By Will Dunham
WASHINGTON (Reuters) - A meteorite that crashed into rural southeastern Australia in a fireball in 1969 contained the oldest material ever found on Earth, stardust that predated the formation of our solar system by billions of years, scientists said on Monday.
The oldest of 40 tiny dust grains trapped inside the meteorite fragments retrieved around the town of Murchison in Victoria state dated from about 7 billion years ago, about 2.5 billion years before the sun, Earth and rest of our solar system formed, the researchers said.
In fact, all of the dust specks analyzed in the research came from before the solar system's formation - thus known as "presolar grains" - with 60% of them between 4.6 and 4.9 billion years old and the oldest 10% dating to more than 5.6 billion years ago.
The stardust represented time capsules dating to before the solar system. The age distribution of the dust - many of the grains were concentrated at particular time intervals - provided clues about the rate of star formation in the Milky Way galaxy, the researchers said, hinting at bursts of stellar births rather than a constant rate.
"I find this extremely exciting," said Philipp Heck, an associate curator at the Field Museum in Chicago who led the research published in the scientific journal Proceedings of the National Academy of Sciences.
"Despite having worked on the Murchison meteorite and presolar grains for almost 20 years, I still am fascinated that we can study the history of our galaxy with a rock," Heck added.
The grains are small, measuring from 2 to 30 micrometers in size. A micrometer is a one-thousandth of a millimeter or about 0.000039 of an inch.
Stardust forms in the material ejected from stars and carried by stellar winds, getting blown into interstellar space. During the solar system's birth, this dust was incorporated into everything that formed including the planets and the sun but survived intact until now only in asteroids and comets.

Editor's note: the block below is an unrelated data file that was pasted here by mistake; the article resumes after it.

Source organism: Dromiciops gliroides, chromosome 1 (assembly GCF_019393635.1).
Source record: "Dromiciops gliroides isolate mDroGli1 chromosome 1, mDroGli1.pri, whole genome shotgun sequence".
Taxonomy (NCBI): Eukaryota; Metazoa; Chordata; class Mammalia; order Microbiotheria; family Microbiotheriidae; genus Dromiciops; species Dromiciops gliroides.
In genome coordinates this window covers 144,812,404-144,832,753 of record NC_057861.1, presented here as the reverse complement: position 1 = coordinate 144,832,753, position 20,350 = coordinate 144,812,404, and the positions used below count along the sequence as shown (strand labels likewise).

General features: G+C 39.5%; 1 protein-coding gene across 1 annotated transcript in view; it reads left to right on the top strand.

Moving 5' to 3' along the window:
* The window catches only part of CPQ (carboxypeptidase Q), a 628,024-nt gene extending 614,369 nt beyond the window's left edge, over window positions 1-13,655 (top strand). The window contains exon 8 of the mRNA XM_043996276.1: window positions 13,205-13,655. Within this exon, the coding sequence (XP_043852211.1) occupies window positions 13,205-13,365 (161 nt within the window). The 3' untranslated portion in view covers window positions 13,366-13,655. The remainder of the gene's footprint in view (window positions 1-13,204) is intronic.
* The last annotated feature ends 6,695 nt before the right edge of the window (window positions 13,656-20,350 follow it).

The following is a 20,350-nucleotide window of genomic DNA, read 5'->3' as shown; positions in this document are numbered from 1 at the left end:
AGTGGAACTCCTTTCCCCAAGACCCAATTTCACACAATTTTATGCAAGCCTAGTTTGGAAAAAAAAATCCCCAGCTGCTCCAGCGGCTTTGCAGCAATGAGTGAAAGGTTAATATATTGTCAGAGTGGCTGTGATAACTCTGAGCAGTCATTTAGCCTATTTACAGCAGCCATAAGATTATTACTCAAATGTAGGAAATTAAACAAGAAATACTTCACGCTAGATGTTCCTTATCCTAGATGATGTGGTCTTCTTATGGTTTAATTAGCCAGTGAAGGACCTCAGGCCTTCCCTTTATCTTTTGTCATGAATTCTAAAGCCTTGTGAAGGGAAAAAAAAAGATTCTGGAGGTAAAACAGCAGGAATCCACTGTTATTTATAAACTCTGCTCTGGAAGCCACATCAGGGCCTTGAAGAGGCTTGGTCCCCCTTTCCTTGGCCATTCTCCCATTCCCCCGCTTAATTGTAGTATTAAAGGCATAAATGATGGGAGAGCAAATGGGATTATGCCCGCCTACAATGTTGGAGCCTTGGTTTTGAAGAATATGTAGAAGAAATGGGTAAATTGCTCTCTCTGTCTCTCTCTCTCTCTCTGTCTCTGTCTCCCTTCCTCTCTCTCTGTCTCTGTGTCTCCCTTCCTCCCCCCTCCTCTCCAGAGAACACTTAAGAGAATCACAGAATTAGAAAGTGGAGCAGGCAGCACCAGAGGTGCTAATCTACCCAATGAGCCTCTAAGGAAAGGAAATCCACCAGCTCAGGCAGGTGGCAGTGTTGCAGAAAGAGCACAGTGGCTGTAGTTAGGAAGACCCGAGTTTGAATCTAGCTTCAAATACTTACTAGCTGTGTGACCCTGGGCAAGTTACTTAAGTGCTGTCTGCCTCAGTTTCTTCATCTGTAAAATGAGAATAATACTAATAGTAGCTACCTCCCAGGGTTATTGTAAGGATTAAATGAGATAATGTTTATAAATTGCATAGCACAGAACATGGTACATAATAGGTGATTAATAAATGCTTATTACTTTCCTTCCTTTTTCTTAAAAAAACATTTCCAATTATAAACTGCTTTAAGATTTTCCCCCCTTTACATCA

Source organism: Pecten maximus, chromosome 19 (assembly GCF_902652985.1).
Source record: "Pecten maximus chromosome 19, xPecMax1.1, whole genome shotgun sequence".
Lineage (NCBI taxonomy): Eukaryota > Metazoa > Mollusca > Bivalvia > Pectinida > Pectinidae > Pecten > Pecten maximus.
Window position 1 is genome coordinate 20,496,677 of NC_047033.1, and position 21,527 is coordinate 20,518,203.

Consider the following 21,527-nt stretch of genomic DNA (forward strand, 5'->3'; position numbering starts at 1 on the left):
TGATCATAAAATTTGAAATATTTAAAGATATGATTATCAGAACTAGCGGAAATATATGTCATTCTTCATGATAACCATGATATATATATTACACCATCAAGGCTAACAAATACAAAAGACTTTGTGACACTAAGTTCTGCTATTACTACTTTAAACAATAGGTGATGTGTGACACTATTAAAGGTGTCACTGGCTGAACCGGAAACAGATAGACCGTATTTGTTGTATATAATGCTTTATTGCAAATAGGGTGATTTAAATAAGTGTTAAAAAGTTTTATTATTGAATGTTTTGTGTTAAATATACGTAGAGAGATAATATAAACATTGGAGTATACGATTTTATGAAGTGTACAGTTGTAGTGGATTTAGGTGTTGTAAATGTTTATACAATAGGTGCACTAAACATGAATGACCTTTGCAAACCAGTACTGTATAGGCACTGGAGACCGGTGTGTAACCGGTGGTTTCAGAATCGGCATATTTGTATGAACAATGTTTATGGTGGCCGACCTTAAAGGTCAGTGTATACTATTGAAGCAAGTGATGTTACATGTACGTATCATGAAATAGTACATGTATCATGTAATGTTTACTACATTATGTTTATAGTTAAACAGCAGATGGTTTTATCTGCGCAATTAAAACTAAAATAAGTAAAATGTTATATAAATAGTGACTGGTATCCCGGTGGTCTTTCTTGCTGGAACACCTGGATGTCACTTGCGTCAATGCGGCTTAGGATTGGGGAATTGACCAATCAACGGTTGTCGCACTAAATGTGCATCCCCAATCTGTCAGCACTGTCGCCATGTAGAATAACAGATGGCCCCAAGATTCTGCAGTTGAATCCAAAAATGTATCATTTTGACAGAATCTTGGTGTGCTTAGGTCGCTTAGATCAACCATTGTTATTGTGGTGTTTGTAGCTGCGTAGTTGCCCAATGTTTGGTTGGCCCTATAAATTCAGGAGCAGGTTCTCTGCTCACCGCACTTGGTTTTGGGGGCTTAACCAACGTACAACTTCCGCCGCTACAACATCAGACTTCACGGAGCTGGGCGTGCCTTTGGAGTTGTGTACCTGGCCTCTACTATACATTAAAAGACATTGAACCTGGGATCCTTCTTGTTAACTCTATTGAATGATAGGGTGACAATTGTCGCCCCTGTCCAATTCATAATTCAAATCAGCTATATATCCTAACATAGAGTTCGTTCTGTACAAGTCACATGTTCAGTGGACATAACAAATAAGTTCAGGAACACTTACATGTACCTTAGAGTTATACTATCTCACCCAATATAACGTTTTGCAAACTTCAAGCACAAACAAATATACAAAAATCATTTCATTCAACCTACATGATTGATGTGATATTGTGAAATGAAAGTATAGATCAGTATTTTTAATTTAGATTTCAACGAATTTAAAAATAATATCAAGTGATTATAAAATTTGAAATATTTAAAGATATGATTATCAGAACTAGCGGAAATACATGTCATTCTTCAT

The researchers detected the tiny grains inside the meteorite by crushing fragments of the rock and then segregating the component parts in a paste they described as smelling like rotten peanut butter.
Scientists have developed a method to determine stardust's age. Dust grains floating through space get bombarded by high-energy particles called cosmic rays. These rays break down atoms in the grain into fragments, such as carbon into helium.
These fragments accumulate over time and their production rate is rather constant. The longer the exposure time to cosmic rays, the more fragments accumulate. The researchers counted these fragments in the laboratory, enabling them to calculate the stardust's age.
Scientists previously had found a presolar grain in the Murchison meteorite that was about 5.5 billion years old, until now the oldest-known solid material on Earth. The oldest-known minerals that formed on Earth are found in rock from Australia's Jack Hills that formed 4.4 billion years ago, 100 million years after the planet formed.
(Reporting by Will Dunham; Editing by Sandra Maler)